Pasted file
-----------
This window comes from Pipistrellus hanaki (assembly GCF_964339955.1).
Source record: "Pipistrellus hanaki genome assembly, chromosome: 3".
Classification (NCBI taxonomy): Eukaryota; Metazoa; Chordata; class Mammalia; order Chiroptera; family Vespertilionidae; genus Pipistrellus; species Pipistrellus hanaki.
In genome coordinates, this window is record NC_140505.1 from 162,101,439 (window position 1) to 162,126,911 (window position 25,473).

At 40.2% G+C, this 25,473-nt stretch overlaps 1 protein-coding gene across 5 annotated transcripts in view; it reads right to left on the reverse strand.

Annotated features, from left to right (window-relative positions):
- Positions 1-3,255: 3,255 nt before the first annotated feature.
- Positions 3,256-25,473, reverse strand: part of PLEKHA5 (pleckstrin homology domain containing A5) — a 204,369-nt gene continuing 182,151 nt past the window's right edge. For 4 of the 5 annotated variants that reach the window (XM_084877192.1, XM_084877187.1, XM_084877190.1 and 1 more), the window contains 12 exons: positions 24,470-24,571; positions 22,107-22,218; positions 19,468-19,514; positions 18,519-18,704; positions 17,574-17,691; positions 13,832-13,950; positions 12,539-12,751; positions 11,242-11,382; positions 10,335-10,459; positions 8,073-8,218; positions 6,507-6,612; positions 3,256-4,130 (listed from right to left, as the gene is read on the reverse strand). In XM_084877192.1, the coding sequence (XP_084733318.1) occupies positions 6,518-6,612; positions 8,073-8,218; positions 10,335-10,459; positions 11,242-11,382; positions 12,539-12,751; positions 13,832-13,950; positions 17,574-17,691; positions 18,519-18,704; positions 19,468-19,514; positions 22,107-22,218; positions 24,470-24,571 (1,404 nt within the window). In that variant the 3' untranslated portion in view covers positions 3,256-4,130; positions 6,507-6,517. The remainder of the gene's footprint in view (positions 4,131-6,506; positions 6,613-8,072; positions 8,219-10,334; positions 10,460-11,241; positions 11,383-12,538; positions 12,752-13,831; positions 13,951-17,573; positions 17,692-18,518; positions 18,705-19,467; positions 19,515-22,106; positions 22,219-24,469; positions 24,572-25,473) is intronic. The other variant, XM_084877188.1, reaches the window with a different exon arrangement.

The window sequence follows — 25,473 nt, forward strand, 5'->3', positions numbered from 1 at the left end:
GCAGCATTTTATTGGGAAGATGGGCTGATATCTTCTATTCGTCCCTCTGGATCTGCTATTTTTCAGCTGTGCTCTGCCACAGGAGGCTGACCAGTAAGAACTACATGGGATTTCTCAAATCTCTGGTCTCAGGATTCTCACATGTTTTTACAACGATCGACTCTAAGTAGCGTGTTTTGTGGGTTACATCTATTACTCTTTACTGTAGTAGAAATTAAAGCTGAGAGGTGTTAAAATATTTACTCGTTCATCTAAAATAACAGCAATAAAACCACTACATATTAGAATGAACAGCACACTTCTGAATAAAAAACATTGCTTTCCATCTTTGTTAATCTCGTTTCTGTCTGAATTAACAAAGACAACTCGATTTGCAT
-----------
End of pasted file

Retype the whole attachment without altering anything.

This window comes from Pipistrellus hanaki (assembly GCF_964339955.1).
Source record: "Pipistrellus hanaki genome assembly, chromosome: 3".
Classification (NCBI taxonomy): Eukaryota; Metazoa; Chordata; class Mammalia; order Chiroptera; family Vespertilionidae; genus Pipistrellus; species Pipistrellus hanaki.
In genome coordinates, this window is record NC_140505.1 from 162,101,439 (window position 1) to 162,126,911 (window position 25,473).

At 40.2% G+C, this 25,473-nt stretch overlaps 1 protein-coding gene across 5 annotated transcripts in view; it reads right to left on the reverse strand.

Annotated features, from left to right (window-relative positions):
- Positions 1-3,255: 3,255 nt before the first annotated feature.
- Positions 3,256-25,473, reverse strand: part of PLEKHA5 (pleckstrin homology domain containing A5) — a 204,369-nt gene continuing 182,151 nt past the window's right edge. For 4 of the 5 annotated variants that reach the window (XM_084877192.1, XM_084877187.1, XM_084877190.1 and 1 more), the window contains 12 exons: positions 24,470-24,571; positions 22,107-22,218; positions 19,468-19,514; positions 18,519-18,704; positions 17,574-17,691; positions 13,832-13,950; positions 12,539-12,751; positions 11,242-11,382; positions 10,335-10,459; positions 8,073-8,218; positions 6,507-6,612; positions 3,256-4,130 (listed from right to left, as the gene is read on the reverse strand). In XM_084877192.1, the coding sequence (XP_084733318.1) occupies positions 6,518-6,612; positions 8,073-8,218; positions 10,335-10,459; positions 11,242-11,382; positions 12,539-12,751; positions 13,832-13,950; positions 17,574-17,691; positions 18,519-18,704; positions 19,468-19,514; positions 22,107-22,218; positions 24,470-24,571 (1,404 nt within the window). In that variant the 3' untranslated portion in view covers positions 3,256-4,130; positions 6,507-6,517. The remainder of the gene's footprint in view (positions 4,131-6,506; positions 6,613-8,072; positions 8,219-10,334; positions 10,460-11,241; positions 11,383-12,538; positions 12,752-13,831; positions 13,951-17,573; positions 17,692-18,518; positions 18,705-19,467; positions 19,515-22,106; positions 22,219-24,469; positions 24,572-25,473) is intronic. The other variant, XM_084877188.1, reaches the window with a different exon arrangement.

The window sequence follows — 25,473 nt, forward strand, 5'->3', positions numbered from 1 at the left end:
GCAGCATTTTATTGGGAAGATGGGCTGATATCTTCTATTCGTCCCTCTGGATCTGCTATTTTTCAGCTGTGCTCTGCCACAGGAGGCTGACCAGTAAGAACTACATGGGATTTCTCAAATCTCTGGTCTCAGGATTCTCACATGTTTTTACAACGATCGACTCTAAGTAGCGTGTTTTGTGGGTTACATCTATTACTCTTTACTGTAGTAGAAATTAAAGCTGAGAGGTGTTAAAATATTTACTCGTTCATCTAAAATAACAGCAATAAAACCACTACATATTAGAATGAACAGCACACTTCTGAATAAAAAACATTGCTTTCCATCTTTGTTAATCTCGTTTCTGTCTGAATTAACAAAGACAACTCGATTTGCAT